Current knowledge regarding the relationship between segregation and body weight is derived mainly from cross-sectional data. Longitudinal studies are needed to provide stronger causal inference.
We use longitudinal data from the Multi-Ethnic Study of Atherosclerosis and apply an econometric fixed-effect strategy, which accounts for all time-invariant confounders, and compare results to conventional cross-sectional analyses. We examine the relationship between neighborhood-level racial/ethnic segregation, neighborhood poverty, and body mass index (BMI) separately for blacks, Hispanics, and whites. Segregation*gender interactions are included in all models. Neighborhood segregation was operationalized by the local Gi* statistic, which assesses the extent to which a neighborhood’s racial/ethnic composition is under (Gi* statistic < 0) or over (Gi* statistic > 0) represented, given the composition in the broader (e.g., county) area. For black, Hispanic, and white stratified models, the Gi* statistic reflects the level of black, Hispanic, and white segregation, respectively. The Gi* statistic was scaled such that a unit change represents a 1.96 difference in the score.
Cross-sectional models indicated higher segregation to be negatively associated with BMI for white females and positively associated for Hispanic females. No association was found for black females or males in general. In contrast, fixed-effect models adjusting for neighborhood poverty, higher segregation was positively associated with BMI for black females (coeff = 0.25 kg/m2; 95% CI = [0.03, 0.46]; p-value = 0.03) but negatively associated for Hispanic females (coeff = −0.17 kg/m2; 95% CI = [−0.33, −0.01]; p-value = 0.04) and Hispanic males (coeff = −0.20; 95% CI = [−0.39, −0.01]; p-value = 0.04). Further controls for socioeconomic factors fully explained the associations for Hispanics but not for black females.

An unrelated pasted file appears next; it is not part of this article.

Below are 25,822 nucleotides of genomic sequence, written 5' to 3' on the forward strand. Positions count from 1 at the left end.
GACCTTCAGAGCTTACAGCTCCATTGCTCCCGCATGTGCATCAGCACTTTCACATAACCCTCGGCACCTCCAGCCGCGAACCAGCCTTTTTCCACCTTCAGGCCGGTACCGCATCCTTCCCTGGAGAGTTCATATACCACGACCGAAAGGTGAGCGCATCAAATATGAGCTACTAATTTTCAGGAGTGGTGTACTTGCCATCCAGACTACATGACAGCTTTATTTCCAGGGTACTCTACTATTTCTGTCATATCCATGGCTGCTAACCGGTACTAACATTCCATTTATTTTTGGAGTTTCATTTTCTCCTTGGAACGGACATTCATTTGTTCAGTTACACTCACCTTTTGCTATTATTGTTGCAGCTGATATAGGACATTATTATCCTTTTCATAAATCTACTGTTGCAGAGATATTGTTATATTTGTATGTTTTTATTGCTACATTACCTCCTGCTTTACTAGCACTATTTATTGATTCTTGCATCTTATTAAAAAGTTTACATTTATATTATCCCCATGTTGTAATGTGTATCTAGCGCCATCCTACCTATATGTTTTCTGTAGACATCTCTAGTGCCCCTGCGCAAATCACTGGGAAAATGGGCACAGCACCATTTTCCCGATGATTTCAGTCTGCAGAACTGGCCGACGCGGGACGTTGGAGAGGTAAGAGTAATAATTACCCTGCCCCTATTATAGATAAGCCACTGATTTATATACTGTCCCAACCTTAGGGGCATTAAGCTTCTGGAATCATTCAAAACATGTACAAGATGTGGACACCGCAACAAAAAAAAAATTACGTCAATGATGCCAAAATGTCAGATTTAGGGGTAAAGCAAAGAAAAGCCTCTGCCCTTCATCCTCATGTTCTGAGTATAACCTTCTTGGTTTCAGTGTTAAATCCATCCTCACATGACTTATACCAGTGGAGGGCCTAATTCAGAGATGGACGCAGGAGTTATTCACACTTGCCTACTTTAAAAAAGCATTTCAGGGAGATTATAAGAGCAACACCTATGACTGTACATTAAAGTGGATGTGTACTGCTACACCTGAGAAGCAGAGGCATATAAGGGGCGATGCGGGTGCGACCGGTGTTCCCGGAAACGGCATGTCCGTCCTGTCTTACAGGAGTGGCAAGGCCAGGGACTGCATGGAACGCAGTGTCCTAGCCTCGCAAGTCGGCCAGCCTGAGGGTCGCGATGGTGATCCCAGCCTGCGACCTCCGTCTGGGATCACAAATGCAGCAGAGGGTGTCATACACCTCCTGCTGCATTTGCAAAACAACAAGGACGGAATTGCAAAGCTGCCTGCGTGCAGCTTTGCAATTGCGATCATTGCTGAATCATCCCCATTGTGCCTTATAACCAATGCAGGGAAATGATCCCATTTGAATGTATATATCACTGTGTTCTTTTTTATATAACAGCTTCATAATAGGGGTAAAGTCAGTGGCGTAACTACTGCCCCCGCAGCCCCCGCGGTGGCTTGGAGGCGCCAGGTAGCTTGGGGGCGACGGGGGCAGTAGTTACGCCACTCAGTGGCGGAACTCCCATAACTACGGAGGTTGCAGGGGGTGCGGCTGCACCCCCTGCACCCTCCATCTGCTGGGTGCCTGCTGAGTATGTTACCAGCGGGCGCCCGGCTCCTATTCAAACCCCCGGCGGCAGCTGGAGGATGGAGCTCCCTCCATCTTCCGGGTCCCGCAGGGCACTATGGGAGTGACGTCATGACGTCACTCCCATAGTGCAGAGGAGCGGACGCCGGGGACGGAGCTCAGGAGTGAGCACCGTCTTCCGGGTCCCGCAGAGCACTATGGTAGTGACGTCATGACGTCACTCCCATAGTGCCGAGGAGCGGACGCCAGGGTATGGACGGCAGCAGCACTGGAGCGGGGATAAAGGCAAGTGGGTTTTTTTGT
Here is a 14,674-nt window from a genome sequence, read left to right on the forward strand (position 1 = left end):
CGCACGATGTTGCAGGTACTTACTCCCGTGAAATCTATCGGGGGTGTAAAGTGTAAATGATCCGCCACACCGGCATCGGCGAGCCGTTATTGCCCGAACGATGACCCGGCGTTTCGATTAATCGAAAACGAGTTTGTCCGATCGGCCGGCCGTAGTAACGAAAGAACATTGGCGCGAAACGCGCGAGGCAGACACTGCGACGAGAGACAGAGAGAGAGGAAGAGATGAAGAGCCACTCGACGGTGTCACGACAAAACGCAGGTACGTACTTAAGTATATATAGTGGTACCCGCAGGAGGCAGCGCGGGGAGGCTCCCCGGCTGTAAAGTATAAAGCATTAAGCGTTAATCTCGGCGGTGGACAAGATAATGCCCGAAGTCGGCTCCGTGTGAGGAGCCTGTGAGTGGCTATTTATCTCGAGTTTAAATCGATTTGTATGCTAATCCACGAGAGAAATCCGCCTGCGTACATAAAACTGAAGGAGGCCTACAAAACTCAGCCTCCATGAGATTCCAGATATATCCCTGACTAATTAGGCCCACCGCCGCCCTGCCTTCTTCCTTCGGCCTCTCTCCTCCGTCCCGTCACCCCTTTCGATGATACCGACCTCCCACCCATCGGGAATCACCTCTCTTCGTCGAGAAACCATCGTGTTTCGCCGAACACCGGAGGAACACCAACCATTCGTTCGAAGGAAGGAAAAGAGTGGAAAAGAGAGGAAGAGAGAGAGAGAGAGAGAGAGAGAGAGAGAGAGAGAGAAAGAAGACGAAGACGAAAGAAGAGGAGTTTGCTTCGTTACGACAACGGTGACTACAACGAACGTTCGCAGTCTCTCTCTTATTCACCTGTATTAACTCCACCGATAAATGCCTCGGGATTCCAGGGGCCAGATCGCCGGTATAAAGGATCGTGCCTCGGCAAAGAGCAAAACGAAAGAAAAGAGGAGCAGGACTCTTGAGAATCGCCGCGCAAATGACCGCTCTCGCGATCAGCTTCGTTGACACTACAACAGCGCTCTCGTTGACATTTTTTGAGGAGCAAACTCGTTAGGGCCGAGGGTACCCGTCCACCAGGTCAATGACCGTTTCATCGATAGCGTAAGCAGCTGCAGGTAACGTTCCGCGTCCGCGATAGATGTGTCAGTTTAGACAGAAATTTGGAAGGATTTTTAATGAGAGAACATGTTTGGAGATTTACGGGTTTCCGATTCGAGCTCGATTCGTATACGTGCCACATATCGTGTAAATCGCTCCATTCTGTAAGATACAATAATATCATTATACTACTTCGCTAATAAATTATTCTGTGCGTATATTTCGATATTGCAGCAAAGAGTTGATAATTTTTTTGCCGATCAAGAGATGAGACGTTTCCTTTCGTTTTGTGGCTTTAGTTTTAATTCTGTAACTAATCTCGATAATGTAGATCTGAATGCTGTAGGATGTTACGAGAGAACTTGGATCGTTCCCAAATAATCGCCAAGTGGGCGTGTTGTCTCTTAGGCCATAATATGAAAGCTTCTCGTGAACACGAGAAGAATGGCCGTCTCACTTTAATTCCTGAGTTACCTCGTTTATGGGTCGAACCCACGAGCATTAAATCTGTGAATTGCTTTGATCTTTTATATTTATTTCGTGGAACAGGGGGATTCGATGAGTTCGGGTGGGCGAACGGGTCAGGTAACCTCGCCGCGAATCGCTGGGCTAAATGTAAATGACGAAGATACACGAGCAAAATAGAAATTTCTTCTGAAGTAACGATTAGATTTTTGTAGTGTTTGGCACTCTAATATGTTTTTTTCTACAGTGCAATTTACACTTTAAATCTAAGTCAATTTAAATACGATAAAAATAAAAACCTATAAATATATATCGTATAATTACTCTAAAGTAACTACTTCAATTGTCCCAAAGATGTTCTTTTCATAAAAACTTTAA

Fixed-effect results suggest that segregation’s impacts might not be universally harmful, with possible null or beneficial impacts, depending on race/ethnicity. The persistent associations after accounting for neighborhood poverty indicate that the segregation–BMI link may operate through different pathways other than neighborhood poverty.
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This research was supported by contracts N01-HC-95159, N01-HC-95160, N01-HC-95161, N01-HC-95162, N01-HC-95163, N01-HC-95164, N01-HC-95165, N01-HC-95166, N01-HC-95167, N01-HC-95168, and N01-HC-95169 from the National Heart, Lung, and Blood Institute, by grants UL1-TR-000040 and UL1-TR-001079 from NCRR, by grant R01 HL071759 from National Heart, Lung, and Blood Institute at the National Institutes of Health, and by grant P60 MD002249 from National Institute of Minority Health and Health Disparities. The content is solely the responsibility of the authors and does not necessarily represent the official views of the NIH.